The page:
Michigan St faces top competition as usual
EAST LANSING, Mich. (AP) - Michigan State's basketball team will find out how good it is, early and often.
The Spartans will play Kentucky on Nov. 12 in Chicago. After that, coach Tom Izzo has set up a schedule - as usual - to show his players, the public and himself just how Michigan State matches up.
In a one-month span, the Spartans will play Virginia Tech, Oklahoma or Seton Hall in a tournament, host perennial power North Carolina and travel to face Texas.
And in the middle of a grueling Big Ten slate, Michigan State will meet Georgetown in New York on Feb. 1, the day before the Super Bowl is played nearby, instead of taking an eight-day break between conference games.
''It's going to be a fun place and a great event and another tough team,'' Izzo said.
Here are five things to watch this season for Michigan State, which opens the season Nov. 8 against McNeese State:
HIGH HOPES: Izzo won a national championship in 2000 in one of six Final Four appearances over his 18-year career. Since 2001, he hasn't liked the Spartans' shot to contend for a national championship as much as he does now.
''Other than that, I don't think we've ever had as good of a chance,'' Izzo said.
It's easy to see why a man who often makes himself miserable by worrying is fired up these days. The Spartans have four starters returning and six of their top seven scorers back from a team that won 27 games and advanced to the NCAA tournament's round of 16.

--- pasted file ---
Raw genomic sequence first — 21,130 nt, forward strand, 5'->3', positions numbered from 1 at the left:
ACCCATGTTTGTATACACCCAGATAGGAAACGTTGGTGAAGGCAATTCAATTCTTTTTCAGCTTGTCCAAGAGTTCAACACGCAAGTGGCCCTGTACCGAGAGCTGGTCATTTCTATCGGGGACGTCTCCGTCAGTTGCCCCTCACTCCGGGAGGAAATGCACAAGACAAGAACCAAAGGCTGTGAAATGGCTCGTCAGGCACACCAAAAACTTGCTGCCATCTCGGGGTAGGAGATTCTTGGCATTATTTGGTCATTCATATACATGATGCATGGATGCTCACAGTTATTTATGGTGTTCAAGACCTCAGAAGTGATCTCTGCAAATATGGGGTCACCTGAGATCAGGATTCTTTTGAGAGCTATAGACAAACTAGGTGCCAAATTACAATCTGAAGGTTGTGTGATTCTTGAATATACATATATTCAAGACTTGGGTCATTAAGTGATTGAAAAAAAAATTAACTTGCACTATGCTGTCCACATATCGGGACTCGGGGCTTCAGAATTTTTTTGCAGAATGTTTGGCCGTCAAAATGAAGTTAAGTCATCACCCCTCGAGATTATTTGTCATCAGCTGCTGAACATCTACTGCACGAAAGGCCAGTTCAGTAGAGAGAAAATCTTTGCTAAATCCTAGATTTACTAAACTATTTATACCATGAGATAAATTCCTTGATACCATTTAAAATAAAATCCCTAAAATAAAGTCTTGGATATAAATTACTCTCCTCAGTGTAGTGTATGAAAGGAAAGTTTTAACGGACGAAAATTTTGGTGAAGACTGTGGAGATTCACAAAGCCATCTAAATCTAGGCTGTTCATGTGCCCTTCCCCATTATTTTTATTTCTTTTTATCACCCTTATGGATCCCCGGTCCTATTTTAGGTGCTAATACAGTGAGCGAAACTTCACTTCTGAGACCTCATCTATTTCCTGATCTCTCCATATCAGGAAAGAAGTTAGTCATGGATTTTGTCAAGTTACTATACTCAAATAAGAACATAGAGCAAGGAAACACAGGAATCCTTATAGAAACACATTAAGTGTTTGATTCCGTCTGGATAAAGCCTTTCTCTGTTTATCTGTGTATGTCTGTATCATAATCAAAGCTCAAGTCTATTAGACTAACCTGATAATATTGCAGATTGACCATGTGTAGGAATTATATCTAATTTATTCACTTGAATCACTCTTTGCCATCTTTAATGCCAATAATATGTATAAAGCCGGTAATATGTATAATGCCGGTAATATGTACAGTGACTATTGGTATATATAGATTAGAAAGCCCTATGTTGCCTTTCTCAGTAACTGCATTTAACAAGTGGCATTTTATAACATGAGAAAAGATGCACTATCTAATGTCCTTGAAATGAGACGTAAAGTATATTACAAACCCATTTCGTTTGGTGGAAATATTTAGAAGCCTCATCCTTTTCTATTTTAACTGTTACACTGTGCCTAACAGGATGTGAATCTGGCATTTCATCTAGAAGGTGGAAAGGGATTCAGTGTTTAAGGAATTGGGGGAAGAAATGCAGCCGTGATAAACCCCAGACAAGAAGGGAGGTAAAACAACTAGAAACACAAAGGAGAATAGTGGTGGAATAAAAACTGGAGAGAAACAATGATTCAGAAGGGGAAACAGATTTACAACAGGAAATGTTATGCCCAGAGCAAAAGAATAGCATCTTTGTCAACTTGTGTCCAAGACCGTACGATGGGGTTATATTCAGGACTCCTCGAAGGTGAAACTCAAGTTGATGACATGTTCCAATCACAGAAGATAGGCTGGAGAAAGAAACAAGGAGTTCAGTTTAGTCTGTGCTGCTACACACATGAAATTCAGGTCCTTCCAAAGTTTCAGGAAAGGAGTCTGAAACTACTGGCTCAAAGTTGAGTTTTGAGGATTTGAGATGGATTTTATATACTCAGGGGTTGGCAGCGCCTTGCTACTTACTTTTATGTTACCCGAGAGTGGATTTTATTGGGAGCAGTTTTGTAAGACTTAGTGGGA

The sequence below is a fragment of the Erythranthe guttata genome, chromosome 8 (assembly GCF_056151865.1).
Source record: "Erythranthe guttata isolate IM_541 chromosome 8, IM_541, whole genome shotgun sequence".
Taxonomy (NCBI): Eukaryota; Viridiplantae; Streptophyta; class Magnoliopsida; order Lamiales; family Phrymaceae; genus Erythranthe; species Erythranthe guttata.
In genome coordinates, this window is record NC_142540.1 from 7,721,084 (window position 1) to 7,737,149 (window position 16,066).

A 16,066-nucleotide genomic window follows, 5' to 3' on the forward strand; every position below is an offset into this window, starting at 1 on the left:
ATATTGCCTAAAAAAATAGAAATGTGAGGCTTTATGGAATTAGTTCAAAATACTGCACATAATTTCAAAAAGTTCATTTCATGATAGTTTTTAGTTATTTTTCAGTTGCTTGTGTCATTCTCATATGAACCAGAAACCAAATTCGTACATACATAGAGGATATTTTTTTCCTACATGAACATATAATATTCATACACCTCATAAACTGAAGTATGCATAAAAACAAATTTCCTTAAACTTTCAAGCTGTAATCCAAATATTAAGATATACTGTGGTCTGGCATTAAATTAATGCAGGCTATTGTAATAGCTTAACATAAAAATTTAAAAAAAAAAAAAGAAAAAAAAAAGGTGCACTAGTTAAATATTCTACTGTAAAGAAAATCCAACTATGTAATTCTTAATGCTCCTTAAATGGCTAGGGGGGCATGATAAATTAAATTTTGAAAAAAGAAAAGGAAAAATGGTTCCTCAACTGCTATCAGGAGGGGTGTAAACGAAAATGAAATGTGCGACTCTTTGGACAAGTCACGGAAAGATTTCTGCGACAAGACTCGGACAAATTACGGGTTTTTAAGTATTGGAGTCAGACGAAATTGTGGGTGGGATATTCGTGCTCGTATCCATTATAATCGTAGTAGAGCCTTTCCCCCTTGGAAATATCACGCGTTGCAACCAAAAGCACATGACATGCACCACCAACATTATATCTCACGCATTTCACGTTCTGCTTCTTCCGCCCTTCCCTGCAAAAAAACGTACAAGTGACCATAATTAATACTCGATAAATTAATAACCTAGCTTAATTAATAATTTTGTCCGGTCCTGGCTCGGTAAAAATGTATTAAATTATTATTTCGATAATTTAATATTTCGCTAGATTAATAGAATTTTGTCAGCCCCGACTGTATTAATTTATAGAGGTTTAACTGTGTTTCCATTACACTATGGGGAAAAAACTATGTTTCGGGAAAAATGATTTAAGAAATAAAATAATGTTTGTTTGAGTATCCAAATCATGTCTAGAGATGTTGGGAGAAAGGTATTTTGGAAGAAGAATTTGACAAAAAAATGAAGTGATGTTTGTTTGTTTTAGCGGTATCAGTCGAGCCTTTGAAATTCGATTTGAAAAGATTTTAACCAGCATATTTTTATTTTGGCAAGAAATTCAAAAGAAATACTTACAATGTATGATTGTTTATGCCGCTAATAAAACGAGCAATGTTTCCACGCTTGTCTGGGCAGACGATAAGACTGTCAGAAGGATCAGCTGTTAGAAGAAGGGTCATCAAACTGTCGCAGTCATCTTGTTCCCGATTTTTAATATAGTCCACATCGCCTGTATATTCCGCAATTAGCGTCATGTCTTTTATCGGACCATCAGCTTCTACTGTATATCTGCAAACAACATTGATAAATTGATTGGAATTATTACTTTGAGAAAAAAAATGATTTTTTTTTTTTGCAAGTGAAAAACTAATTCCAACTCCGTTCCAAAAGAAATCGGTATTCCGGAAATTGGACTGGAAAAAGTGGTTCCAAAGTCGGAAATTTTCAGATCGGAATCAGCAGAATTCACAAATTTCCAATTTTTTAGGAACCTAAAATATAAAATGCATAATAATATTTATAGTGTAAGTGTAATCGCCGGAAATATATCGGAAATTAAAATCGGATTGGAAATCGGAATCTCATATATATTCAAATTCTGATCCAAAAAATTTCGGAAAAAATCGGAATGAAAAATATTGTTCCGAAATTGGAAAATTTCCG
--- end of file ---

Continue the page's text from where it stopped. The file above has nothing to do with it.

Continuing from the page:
FINAL FOUR FEAT: Michigan State seniors Adreian Payne and Keith Appling don't want to be the first players in Izzo's program to stay four years and fail to make it to the Final Four. Appling and Payne said they talk about that every day. The Spartans will start the season ranked as one of the elite teams in college basketball, but Appling is more interested in how they finish. ''We all know that preseason rankings don't mean anything other than people respect us as a team,'' Appling said. ''The only thing that matters if we're No. 1 at the end of the year.''
IN IT TO WIN IT: Gary Harris returned for his sophomore season to win an NCAA championship, putting his dream of playing in the NBA on hold for at least another year. If the Spartans are doing anything but cutting down nets after the national title game on April 7 in Cowboys Stadium, the shooting guard will consider the season a bust. ''We don't want to just get to the Final Four,'' the reigning Big Ten freshman of the year said. ''We want to win the national championship. If we don't reach that, I'll feel like we failed.''
MAN IN THE MIDDLE: Michigan State is missing only one player, center Derrick Nix, from last year's team. Nix averaged nearly 10 points and seven rebounds. Matt Costello, 6-foot-9 sophomore, will probably start and share playing time with 6-9 junior Alex Gauna. The Spartans, though, may put Payne at center sometimes with a smaller lineup that could include 6-6 junior Branden Dawson and the 6-4 Harris in an athletic frontcourt with Appling and junior Travis Trice in the backcourt.
HEALTHY HOPES: Unlike last year at this time, the Spartans are healthy. Trice was slowed by what Izzo said was a ''brain infection'' that led to him dropping 22 pounds off his slight frame. Dawson was dealing - physically and mentally - with a comeback from surgery on his left knee. He played in all 36 games last year, but he rarely looked like the player who was talented enough to be a McDonald's All-American. Dawson said he's dunking like he used to and is shooting better than he ever has after improving his mechanics. ''I'm in much better shape than I was last year,'' he said. ''The mental aspect, it was hard for me. But now, I'm not even thinking about it.''
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